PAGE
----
​                    Fieldwork report and activities by Bhante Nagasena in 2024

his is just to update about my trip to the fieldwork in Bangladesh. I arrived at the Lotus Children Home (LCH) on 17th January 2024. I started working immediately on the northern side of the drainage, and then two weeks later, on the construction of International Pali College and Library subsequently. 

The construction of the Pali College and Library has been planned since 2020. We discussed the design and map of the building last year. In fact, we talked about this building every meeting we held since 2020. Unfortunately, due to the shortage of funds, we did not go ahead with the plan. The postponement is also partly related with the global covid 2019 pandemic.

Fortunately, our main patron, Dr Kyaw Myint Oo, eagerly interested to go ahead with the project as quickly as possible. He donated £10000.00 in 2022 but the donated amount is still far behind the actual amount required to put the foundation of the building because the building is designed for 4 storeys, which requires a solid and strong foundation. Dr K.Oo again donated another £6000 over different occasions of their family event in 2023. Total amount from Dr K. Oo £16000.00 plus £5000.00 from our trust added to the foundation of the construction.

Drainage work in the northern side of the Lotus Children Home 2024:
On my arrival at the Lotus Children Home, a series of urgent works are listed, two of which are even more urgent than the construction of Pali College and Library. The first is the drainage system in the northern side of the LCH and the second is the water recycling system of the LCH. They both are urgently required to pay attention. Without drainage in the northern side of the hill, the newly built school may not survive during the monsoon. This is a half – wall school temporarily built with tins and woods in December 2023, which requires protection from monsoon rain.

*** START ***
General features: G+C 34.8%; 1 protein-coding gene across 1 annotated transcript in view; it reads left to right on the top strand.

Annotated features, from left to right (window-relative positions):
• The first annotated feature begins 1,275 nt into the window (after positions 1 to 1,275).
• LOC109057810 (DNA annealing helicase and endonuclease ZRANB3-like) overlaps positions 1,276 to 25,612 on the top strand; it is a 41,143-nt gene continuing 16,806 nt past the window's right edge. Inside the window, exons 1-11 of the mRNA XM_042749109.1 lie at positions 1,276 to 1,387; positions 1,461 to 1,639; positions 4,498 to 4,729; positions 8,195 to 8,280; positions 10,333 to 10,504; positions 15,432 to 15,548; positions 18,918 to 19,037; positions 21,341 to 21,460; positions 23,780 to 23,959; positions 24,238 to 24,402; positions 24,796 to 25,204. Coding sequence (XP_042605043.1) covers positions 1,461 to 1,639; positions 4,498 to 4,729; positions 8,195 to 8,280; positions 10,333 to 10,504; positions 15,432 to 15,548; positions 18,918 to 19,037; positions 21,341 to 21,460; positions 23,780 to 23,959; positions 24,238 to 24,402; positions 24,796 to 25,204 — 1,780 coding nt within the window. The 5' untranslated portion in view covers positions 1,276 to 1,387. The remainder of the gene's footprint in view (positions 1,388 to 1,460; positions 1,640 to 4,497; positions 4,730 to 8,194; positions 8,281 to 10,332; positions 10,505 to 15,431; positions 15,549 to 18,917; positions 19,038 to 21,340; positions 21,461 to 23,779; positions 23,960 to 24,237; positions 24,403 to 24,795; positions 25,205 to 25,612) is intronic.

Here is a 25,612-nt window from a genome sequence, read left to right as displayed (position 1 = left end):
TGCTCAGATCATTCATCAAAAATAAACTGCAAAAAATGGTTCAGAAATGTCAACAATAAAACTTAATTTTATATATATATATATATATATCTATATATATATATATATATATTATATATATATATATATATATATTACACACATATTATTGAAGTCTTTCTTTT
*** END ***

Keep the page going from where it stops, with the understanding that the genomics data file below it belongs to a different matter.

Once again, Firefly Mission is our main source of sponsorship for this drainage project. They also sponsored all previous drainage works. The current drainage is again eagerly sponsored by the Firefly Mission. They donated 556,800 BDT for the project while Lotus Children's Education Trust topped up about 10% of the cost. This includes a bridge on the access road. This drainage is created under the bridge. The bridge is strong enough for cars or heavy loaded trucks. All net-concreting works have been completed except the last 30th feet. We kept this 30th feet undone because we will channel this drainage water to the pond, which we recently created. This pond water will be recycled for use during the summer season. By the time of writing this report, 90% of drainage works are completed. 10% of works are easy as they are only to do with plastering and finishing of the drain before the monsoon.


When I arrived at LCH, water in the canal became shallow and gradually started to get dried. There were two ring-wells and one deep tubewell previously installed but they were not enough to supply over 250 residents every day. The underground water gradually dries from October every year, virtually as soon as the monsoon rain stops. As a result, water in the deep tube well and ring-wells slows down in January and even slower in February. So, we can only extract water for about 150 people from March. You can imagine what would happen in April and May. The underground water gets dried as we pump out for use.

To meet this additional crisis, we channelled natural water from a nearby mountain, two and half miles away from us. Ko Billy and Ma Khine Zar donated this water plant in 2020 and we renovated the pipelines and storing tanks with the support of Firefly Mission in 2023, but this water again dried up in March and April due to lack of trees and intense summer heat.  We even planted trees, bamboo and other plants around the corridors of the streams. This did not work as we had expected because the businessman who purchased the whole mountain, chopped all trees for sale. We are planning to replant again this year. 

Recycling water:
As a result of all these efforts, we decided to recycle the used water. We studied how the ‘water recycled system’ worked and its cost and benefit through websites and YouTube channels.  I discussed this with our main sponsor, Dr Kyaw Myint Oo before I left for the fieldwork. I am very encouraged by him. He initially offered £3000 to create an underground water tank, like a swimming pool. There are ordinary ponds available in the area, but these ponds get dried during the summer months. These ponds are built without net-construction and therefore water is absorbed by earth during the hot season.  Our water storing tank requires it to be built properly with ne- construction. Net -construction means to build with iron-rod, cements, sands and concrete. It is costly because the pond is designed to hold over 50 thousand gallons of water. The size of this pond will be 30 square feet wide and 12-15 feet deep.  This must be stable and strong to hold the weight of the loaded water. This must be protected from leaking into ground as well.